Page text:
The Heat Company Gloves


Gloves are something of a problem for photographers. We need to wear gloves thick enough to effectively keep our hands warm, it is after all hard to operate the camera with numb fingers, but not so thick that the gloves themselves reduce our dexterity. For years I’ve been using Sealskinz Dragoneye gloves which are suitably dextrous, waterproof and warm enough for most East Anglian winters but not warm enough for somewhere like Iceland in the winter and it was while searching for something that was, that I came across the Heat Company whose range of gloves looked to fit the bill perfectly.

Originally designed for the German and Austrian military, Heat layer system gloves aren’t a single pair of gloves but rather a system comprising 3 layers. The first layer is an inner liner glove, the second layer a shell mitten with fold back thumb and mitten parts through which you can poke your liner glove clad fingers and the third layer is a further polar mitten to offer additional protection in extreme conditions.

There is a choice of five different liner gloves, which come in four sizes and offer different levels of warmth, durability and dexterity. Then there are three different mittens to chose from again offering different levels of warmth and durability, these come in an impressive eight sizes and seven colours. Each layer is purchased seperately so you can mix and match to suit your needs or even get different liner gloves for different occasions. There is only one polar mitten so your only choice there is whether to buy it or not, I chose the latter option as I thought would be overkill for my needs. After much time spent weighing up the many options, I made my choices, following the instructions on the website to measure my hands, placed my order and waited in anticipation for my new gloves.


Layer 1 - Liner gloves

Basing my choice on the highest priority being the need to be able to easily operate the camera, I chose Merino liner gloves which are the highest in the range for tactility but not the warmest or most durable (I figured I’d leave the keeping warm part to the mittens). On first trying the gloves I was vey impressed with the quality and fit. Made form a mix of merino wool, nylon and elastane, they are soft, stretchy and comfortable and they fit like, well, a glove. There is no shortage of features for something as simple as an inner glove - the thumb and first two fingers of each glove have touch screen tips, there is a D-ring to attach them to the mittens so they don’t get accidentally dropped (I should have used these as you’ll find out) and there is even a hand warmer pocket.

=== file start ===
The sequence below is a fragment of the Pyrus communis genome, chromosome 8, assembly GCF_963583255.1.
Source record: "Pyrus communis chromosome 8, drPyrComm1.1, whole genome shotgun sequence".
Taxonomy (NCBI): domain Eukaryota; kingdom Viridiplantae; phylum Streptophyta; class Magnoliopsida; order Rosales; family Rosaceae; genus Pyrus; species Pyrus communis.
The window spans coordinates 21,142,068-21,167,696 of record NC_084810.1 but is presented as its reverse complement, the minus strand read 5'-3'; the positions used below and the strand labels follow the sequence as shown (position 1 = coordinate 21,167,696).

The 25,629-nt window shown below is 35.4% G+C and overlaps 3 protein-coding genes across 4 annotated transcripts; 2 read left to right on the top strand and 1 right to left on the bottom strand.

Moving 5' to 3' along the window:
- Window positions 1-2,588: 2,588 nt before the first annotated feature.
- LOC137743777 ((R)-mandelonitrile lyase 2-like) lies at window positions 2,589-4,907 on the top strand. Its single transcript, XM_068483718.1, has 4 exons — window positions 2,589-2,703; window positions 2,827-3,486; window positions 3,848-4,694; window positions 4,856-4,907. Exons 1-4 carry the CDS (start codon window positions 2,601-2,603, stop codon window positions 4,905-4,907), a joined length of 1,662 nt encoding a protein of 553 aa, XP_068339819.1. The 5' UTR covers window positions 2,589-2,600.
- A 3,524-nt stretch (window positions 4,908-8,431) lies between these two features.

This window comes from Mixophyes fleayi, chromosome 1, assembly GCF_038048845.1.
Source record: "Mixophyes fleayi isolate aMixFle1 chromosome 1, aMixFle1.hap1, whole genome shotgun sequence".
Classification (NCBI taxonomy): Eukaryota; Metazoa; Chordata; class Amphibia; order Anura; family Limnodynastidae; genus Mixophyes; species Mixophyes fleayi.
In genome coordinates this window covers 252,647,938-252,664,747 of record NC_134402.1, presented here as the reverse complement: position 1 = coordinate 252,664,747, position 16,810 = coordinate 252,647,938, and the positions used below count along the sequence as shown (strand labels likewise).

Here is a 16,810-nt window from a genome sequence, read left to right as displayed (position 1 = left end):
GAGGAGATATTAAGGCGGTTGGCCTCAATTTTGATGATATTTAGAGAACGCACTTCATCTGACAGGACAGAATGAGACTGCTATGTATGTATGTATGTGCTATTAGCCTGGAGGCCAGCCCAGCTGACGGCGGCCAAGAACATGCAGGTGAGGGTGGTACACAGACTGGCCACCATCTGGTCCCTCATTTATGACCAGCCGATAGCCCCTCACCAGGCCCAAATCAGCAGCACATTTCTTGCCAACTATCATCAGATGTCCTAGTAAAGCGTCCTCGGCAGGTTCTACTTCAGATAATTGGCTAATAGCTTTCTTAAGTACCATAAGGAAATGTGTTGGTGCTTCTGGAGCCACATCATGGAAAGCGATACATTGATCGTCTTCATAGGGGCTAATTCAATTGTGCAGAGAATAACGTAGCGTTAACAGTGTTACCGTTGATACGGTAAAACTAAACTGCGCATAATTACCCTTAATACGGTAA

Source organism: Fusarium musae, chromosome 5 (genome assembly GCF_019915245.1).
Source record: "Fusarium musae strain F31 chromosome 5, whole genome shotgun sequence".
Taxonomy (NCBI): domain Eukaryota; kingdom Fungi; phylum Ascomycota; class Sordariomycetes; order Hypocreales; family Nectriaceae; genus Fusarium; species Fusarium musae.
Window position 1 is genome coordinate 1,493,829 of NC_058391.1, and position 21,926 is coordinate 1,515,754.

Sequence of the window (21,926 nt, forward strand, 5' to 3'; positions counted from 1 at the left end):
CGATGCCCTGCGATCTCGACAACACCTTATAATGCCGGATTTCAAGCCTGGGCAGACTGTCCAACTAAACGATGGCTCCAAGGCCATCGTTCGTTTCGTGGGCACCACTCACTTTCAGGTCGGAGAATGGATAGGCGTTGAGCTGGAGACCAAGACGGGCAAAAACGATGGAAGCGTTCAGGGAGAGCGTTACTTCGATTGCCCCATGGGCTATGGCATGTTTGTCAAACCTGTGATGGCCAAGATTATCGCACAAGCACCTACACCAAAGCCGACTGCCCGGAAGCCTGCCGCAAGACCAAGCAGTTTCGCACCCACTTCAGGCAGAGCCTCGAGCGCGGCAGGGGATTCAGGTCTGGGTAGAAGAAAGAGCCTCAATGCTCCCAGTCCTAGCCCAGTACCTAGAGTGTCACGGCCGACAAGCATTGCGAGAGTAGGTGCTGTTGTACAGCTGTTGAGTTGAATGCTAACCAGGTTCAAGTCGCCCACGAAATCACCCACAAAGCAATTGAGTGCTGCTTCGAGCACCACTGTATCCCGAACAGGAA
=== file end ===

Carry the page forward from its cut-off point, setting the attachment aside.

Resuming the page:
In use the merino wool is breathable and keeps your hands comfortable and the cuff is nice and long to keep your wrists warm, but after having them for a year (which in real terms means wearing them for around a month in Iceland) I found that the touch screen pads didn’t stay shiny and effective for too long, but I suspect they just need a wash! The thumb has been badly plucked by the velcro on the fold back thumb of the mitten. The problem being the rough part of the velcro is above the thumb and the soft part is below, so the back of the thumb rubs on the rough velcro, if those were switched the plucking wouldn’t have occurred but it does give me concerns about the durability and if I were to choose again (which I will be as I lost one of the gloves in the dunes at Stoksnes beach) I may go for one of the more durable options. Perhaps the Durable liner which with a palm made from soft leather should also be more waterproof to avoid getting wet gloves when adjusting a tripod on the beach.


Layer 2 - Shell mittens